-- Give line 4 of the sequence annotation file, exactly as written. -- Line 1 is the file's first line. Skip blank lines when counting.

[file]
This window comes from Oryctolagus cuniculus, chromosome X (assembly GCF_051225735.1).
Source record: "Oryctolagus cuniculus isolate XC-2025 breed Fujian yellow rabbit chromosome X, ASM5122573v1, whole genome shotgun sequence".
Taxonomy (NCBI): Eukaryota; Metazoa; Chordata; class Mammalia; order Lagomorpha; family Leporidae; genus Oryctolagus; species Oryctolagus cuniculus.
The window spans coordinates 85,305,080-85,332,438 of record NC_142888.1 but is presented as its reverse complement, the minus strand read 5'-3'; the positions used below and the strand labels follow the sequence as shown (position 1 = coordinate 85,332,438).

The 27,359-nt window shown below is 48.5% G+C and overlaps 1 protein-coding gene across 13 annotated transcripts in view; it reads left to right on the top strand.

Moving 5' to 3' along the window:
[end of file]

The window spans coordinates 85,305,080-85,332,438 of record NC_142888.1 but is presented as its reverse complement, the minus strand read 5'-3'; the positions used below and the strand labels follow the sequence as shown (position 1 = coordinate 85,332,438).